Now in its third year, the Machynlleth Comedy Festival brings some of the finest stand-up acts from the UK to the Mid Wales town of Machynlleth during the first weekend of May which this year includes Stewart Lee, Richard Herring, Josie Long and John Richardson.
Alongside the names above will be Baglan comedian Lloyd Langford who has come to prominence as a regular panelist on the BBC One show Ask Rhod Gilbert. We caught up with Lloyd to chat about his latest show, One Day in the Life of Lloyd Owen Langford.
Tell us a bit about the show you’ll be performing at Machynlleth
It's my new show for 2012, entitled One Day In The Life of Lloyd Owen Langford. Imagine 24 but replace Jack Bauer with a slightly confused Welsh bloke. I don't judo chop any terrorists in the throat but I do gently mock a prominent boxer.
When did you realise you wanted to become a stand-up comedian?
About two months into university. I was 18 years old and I saw a gig with Chris Addison and Francesca Martinez. I had a whale of a time in the audience but had a notion that it would be more fun to be on the stage.
Which comedians have influenced you most?
There's tons. Here's a few: Harry Hill, Craig Campbell, Leslie Nielsen, Rhod Gilbert, Andy Zaltzman and Coconut Lady.
How much does being Welsh influence your comedy?
I get heckled with sheep noises more often.
How competitive is the world of stand-up?
I guess it's as competitive as you want it to be. I don't really enjoy the machismo, **** swinging element of it so I try to avoid that. I entered a few competitions when I was starting out but it's not something I'd do now. I'd rather work with people than against them.
Is performing stand-up a lonely profession?
I think it can be. It's important to have a balance of work and social stuff; either that or just a 100% devotion to work, a strong broadband connection and a constantly replenished hipflask.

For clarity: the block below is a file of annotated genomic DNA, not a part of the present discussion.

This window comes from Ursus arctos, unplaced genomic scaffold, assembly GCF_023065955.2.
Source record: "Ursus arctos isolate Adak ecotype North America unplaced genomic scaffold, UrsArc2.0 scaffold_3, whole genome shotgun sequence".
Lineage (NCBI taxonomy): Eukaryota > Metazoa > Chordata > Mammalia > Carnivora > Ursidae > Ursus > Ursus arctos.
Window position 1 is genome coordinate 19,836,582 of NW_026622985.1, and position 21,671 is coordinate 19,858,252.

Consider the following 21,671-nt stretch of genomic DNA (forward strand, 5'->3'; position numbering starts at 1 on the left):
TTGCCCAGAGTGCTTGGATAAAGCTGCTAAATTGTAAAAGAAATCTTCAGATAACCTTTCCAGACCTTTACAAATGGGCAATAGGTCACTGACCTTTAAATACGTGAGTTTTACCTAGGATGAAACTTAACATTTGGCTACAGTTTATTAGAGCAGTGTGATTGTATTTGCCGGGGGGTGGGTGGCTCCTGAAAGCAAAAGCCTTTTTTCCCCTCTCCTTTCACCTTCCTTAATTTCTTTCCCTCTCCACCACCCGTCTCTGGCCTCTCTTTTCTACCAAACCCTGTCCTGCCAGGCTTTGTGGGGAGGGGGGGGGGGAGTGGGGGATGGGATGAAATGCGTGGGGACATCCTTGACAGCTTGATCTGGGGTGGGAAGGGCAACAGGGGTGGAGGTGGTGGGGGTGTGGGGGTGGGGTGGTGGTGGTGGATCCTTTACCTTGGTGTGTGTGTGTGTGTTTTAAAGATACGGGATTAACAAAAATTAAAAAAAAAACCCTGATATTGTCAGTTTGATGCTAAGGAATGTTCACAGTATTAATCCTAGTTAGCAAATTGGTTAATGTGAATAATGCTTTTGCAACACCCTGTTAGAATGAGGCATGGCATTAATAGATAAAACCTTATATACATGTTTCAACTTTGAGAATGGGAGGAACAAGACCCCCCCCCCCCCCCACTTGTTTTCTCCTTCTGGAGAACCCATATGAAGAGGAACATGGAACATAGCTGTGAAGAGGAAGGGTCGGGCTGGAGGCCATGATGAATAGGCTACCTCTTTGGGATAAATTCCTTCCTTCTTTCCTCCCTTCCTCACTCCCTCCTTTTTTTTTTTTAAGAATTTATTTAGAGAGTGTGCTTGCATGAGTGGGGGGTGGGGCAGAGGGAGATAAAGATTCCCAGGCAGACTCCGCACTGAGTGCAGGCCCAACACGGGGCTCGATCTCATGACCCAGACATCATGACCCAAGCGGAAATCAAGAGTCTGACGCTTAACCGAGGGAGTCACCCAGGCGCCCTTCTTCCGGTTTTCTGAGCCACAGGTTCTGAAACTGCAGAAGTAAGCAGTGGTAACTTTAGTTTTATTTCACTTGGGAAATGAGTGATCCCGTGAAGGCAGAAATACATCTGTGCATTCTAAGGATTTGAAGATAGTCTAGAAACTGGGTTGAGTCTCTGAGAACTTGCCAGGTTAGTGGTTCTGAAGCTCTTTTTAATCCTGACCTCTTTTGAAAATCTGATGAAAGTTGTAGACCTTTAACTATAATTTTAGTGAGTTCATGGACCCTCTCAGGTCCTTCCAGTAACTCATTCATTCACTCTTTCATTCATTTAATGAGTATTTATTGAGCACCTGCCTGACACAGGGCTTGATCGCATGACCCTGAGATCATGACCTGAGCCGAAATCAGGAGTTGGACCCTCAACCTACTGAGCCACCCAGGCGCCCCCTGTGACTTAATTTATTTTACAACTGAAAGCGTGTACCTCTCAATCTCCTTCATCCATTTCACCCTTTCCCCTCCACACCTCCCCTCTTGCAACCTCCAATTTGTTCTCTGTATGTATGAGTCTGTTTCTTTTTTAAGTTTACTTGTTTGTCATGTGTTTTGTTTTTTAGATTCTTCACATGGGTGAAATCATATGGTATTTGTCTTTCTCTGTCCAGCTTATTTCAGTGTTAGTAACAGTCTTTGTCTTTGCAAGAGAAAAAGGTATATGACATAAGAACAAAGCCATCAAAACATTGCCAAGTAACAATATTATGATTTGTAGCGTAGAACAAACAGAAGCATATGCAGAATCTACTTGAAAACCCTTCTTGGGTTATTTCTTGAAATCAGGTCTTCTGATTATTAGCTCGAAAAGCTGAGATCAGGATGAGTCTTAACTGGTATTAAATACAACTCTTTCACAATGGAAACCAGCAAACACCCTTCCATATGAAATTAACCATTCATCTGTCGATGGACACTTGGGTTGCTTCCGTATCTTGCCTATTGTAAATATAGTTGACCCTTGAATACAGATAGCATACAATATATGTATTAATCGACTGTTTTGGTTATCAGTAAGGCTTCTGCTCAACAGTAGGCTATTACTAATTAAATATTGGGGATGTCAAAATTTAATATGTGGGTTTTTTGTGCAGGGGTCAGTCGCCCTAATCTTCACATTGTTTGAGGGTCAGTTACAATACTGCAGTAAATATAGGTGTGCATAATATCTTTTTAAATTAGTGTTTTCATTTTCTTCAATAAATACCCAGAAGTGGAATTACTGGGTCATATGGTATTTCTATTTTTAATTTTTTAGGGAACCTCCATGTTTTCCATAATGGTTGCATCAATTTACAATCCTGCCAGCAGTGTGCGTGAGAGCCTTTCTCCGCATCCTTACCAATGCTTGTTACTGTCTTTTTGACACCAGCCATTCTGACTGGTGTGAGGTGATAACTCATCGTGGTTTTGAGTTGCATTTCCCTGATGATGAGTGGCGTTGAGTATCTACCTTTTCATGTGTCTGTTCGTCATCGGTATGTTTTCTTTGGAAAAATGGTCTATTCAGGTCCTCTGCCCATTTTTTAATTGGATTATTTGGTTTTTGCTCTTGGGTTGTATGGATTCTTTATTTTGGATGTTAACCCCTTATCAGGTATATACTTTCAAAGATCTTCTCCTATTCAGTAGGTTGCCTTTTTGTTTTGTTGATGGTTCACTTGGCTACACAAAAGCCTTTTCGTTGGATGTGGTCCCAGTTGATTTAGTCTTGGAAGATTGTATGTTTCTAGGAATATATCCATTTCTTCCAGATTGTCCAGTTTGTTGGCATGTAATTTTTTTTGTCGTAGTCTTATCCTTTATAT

Do you worry about being funny?
I don't sit at home fretting about it but I think when you're writing new stuff, you can't really be sure it's any good until you've performed it in front of an audience. If you look at it that way, every joke is a work in progress.
What's the worst gig you've ever played?
It was many years ago at Plymouth University. Pin drop silence for 20 minutes. The front row couldn't speak English. It cost me more to get there than I got paid. I chalk that one down as ‘character building’.
When was the last time you heard a joke and thought 'I wish I wrote that'?
Steven Wright is the man for that. "There's a fine line between fishing and just standing on the shore like an idiot." Brilliant.
If you couldn't perform stand-up anymore, what profession would you turn your hand to and why?
Welsh TV weatherman. You work for three minutes a day and if you report that it’s going to rain, no one cares and if you report it’s going to be sunny, the entire country wants to have sex with you. In both senses, it's a low pressure job.
Michael Took was asking the questions.